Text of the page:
Most band's second albums don't live up their first, I reckon (with some honorable exceptions such as Radiohead). Probably because after an album release a band spends ages touring and working and doing interviews and stuff, and don't have the same focus or time they had before (this is just a theory - I'm sure it's different for many bands). Or, because they only had one good idea to start with, and played it out fully in their first record, or initial burst of releases (see: The Hives, Franz, Strokes et al).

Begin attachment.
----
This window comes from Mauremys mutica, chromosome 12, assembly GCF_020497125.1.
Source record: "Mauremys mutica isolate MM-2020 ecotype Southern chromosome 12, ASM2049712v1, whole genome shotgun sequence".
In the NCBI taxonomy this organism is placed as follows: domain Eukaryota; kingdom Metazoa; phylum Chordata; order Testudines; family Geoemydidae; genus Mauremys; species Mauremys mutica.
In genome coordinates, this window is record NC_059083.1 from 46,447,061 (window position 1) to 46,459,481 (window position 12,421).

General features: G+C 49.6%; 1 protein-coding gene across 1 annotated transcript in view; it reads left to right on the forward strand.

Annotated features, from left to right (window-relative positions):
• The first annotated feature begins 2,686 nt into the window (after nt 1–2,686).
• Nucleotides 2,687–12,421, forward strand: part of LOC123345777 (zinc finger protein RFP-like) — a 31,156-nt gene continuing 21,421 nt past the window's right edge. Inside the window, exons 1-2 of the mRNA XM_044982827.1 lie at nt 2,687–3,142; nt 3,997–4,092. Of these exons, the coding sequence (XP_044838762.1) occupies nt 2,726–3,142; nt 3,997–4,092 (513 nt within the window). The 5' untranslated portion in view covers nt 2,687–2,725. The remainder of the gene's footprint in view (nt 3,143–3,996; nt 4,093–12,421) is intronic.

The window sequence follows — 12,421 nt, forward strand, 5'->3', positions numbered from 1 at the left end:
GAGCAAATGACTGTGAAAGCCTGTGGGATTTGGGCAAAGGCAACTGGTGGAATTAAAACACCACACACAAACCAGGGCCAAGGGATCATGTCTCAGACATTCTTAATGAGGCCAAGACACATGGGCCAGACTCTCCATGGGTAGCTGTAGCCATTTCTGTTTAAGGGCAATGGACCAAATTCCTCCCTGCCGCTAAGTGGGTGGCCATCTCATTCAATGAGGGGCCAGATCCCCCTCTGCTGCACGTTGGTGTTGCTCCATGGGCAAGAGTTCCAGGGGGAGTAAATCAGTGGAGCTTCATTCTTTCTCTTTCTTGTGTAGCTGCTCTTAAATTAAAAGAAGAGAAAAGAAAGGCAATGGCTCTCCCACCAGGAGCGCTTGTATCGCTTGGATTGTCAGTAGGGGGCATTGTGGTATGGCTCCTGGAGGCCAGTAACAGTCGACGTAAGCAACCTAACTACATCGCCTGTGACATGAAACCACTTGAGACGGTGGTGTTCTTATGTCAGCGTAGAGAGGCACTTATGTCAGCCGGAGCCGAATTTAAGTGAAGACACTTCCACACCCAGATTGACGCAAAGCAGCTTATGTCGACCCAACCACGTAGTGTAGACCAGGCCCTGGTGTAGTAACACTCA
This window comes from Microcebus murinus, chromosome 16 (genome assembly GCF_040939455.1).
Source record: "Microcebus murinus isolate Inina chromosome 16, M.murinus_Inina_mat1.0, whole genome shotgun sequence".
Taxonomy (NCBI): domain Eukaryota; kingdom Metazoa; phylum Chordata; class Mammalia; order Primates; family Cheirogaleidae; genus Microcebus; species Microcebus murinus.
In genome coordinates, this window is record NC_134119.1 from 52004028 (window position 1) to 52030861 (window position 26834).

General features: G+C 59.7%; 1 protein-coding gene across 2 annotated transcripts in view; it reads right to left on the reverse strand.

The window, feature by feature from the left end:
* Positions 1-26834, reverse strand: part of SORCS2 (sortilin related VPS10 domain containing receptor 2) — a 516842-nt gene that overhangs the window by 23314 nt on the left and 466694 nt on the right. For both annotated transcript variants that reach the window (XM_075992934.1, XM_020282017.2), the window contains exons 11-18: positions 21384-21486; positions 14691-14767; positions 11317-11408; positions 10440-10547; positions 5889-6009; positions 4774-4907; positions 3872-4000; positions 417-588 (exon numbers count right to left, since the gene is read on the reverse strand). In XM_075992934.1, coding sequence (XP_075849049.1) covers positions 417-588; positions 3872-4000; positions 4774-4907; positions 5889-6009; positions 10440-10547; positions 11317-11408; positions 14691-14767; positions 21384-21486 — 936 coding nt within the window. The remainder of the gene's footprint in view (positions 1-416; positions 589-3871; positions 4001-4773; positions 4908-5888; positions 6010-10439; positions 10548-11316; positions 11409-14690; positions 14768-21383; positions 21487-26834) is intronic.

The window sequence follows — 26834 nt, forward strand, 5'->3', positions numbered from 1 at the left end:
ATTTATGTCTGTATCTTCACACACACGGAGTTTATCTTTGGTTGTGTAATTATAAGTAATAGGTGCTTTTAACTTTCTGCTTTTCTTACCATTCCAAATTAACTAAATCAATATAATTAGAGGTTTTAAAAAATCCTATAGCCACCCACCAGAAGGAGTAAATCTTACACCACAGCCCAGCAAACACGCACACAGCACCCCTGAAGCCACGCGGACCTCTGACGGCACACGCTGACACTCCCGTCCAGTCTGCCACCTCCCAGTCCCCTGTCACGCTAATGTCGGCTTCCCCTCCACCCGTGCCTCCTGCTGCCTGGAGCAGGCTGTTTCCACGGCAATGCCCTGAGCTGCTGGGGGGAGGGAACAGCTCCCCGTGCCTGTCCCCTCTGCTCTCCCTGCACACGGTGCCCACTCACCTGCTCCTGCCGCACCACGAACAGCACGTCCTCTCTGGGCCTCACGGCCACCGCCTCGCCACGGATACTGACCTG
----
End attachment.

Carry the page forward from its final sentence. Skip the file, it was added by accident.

The pop-buying public is more fickle than ever (look at their U-Turn on The Darkness - heroes to zeroes). Internet means people can cherry pick the best songs and largely ignore albums; the glut of new soundalike bands means there is always someone new to be into 5 minutes after you're sick of the last fad.
Are music careers destined to get shorter and shorter? From one-hit wonders being the exception, to one album wonders being the rule? Will this effect force musicians to try harder to evolve, change and adapt? Will it drag up the quality of songwriting so albums don't contain disposable filler? Are the days of the 'album' format coming to an end? I'd quite like to see bands release more on a regular basis rather than a slab at a time.